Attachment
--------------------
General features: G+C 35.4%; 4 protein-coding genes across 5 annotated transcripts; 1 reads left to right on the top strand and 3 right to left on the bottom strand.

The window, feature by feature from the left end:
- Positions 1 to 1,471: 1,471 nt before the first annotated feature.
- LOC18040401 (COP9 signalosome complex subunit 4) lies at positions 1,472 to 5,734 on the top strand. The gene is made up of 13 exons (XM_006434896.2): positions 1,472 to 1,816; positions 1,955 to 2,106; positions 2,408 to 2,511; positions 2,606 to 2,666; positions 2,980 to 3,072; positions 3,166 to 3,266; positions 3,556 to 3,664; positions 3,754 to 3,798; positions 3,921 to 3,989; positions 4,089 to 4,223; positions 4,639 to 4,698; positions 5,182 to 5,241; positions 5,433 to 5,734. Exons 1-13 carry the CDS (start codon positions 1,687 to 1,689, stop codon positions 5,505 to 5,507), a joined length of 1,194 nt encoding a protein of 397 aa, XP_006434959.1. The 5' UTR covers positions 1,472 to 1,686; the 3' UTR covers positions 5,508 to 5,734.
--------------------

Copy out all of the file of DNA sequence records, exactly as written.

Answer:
General features: G+C 35.4%; 4 protein-coding genes across 5 annotated transcripts; 1 reads left to right on the top strand and 3 right to left on the bottom strand.

The window, feature by feature from the left end:
- Positions 1 to 1,471: 1,471 nt before the first annotated feature.
- LOC18040401 (COP9 signalosome complex subunit 4) lies at positions 1,472 to 5,734 on the top strand. The gene is made up of 13 exons (XM_006434896.2): positions 1,472 to 1,816; positions 1,955 to 2,106; positions 2,408 to 2,511; positions 2,606 to 2,666; positions 2,980 to 3,072; positions 3,166 to 3,266; positions 3,556 to 3,664; positions 3,754 to 3,798; positions 3,921 to 3,989; positions 4,089 to 4,223; positions 4,639 to 4,698; positions 5,182 to 5,241; positions 5,433 to 5,734. Exons 1-13 carry the CDS (start codon positions 1,687 to 1,689, stop codon positions 5,505 to 5,507), a joined length of 1,194 nt encoding a protein of 397 aa, XP_006434959.1. The 5' UTR covers positions 1,472 to 1,686; the 3' UTR covers positions 5,508 to 5,734.